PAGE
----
Many church-watchers are also eyeing Bishop Donald W. Wuerl, 62, of Pittsburgh, who is known for his tough action against sexually abusive priests. He fought for 14 years and finally persuaded the Vatican to defrock a priest who was accused but never convicted of child molestation.

But a number of other bishops are frequently mentioned - Archbishop Charles J. Chaput of Denver, a 58-year-old Native American who is a Capuchin friar and is known for his charisma, and Archbishop Edwin F. O'Brien of the archdiocese of the military services, which ministers to Catholics in the Armed Services.

Among the longer-shot candidates, according to scholars of the American church, are Bishop Wilton D. Gregory of Belleville, Ill., who is the president of the US Conference of Catholic Bishops, and has overseen the church's response to the sex abuse crisis, and Bishops Thomas G. Doran of Rockford, Ill., and William E. Lori of Bridgeport, Conn., who helped negotiate with the Vatican revisions to the church's national child protection policy.

''This is all vague speculation at this point, and I suspect there is going to be an interregnum of several months,'' said the Rev. Richard John Neuhaus, editor of First Things, a journal on religion and public life.

Neuhaus said there is likely to be little active campaigning for the job, because, he said, ''anybody who wants to be archbishop of Boston at this point has to be either a zealously determined candidate for crucifixion or else a masochist.''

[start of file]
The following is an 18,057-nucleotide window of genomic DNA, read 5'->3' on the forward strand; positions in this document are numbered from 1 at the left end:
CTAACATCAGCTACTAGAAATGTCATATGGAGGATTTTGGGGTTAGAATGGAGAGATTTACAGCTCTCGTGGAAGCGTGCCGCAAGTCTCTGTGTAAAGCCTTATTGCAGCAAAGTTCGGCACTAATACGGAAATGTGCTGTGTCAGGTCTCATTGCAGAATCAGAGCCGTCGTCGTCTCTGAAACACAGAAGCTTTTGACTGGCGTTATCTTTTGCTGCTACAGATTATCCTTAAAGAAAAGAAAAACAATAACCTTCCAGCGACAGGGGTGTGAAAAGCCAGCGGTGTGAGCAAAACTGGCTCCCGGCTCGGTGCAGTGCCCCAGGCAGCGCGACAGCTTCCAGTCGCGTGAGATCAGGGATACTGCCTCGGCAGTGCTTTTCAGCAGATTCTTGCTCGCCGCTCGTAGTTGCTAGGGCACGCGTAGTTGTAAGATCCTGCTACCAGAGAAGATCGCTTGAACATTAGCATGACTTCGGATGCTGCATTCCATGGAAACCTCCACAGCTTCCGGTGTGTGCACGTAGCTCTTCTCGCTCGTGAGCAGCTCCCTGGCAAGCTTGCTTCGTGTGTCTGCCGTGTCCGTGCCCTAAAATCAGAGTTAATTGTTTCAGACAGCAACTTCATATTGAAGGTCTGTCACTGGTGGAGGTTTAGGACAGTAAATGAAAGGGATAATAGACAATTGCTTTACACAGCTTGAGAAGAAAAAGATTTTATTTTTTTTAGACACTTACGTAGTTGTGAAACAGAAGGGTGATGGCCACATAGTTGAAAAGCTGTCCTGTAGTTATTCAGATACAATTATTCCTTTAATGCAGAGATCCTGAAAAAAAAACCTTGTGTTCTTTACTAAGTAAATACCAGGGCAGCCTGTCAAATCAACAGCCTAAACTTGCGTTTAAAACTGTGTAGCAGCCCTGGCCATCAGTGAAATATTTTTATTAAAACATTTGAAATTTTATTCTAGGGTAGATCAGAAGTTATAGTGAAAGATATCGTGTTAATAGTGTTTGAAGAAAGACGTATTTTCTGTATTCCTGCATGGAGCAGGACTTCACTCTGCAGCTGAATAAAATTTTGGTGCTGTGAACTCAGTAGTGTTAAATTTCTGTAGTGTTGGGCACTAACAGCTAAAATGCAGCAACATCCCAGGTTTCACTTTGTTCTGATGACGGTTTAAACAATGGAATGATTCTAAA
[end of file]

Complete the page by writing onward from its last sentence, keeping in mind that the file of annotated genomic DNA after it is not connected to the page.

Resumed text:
American church officials like to say that anyone can participate in the selection process - clergy or laypeople can offer opinions to the apostolic nuncio just like bishops. But the process is not formalized - a woman who answered the phone at the nuncio's office yesterday said the office never speaks to the news media. She referred all calls to Rome, and said she wasn't sure how people might submit recommendations or thoughts on who should be next archbishop of Boston.

However, in the case of important sees like Boston, this process is often circumvented. Sitting American cardinals will almost certainly contact the pope directly to offer their suggestions, and the pope could choose someone who is not recommended by the nuncio or the congregation for bishops.

''On this issue, John Paul II does whatever he wants,'' said Dennis Doyle, religious studies professor at the University of Dayton and author of ''The Church Emerging From Vatican II,'' who said the pope has on occasion picked someone not recommended by the Congregation for Bishops. ''He does not pay a lot of attention to how things have been in the past. Whoever is appointed is the person John Paul II thinks should be appointed.''

Michael Paulson can be reached at

This story ran on page A12 of the Boston Globe on 12/14/2002.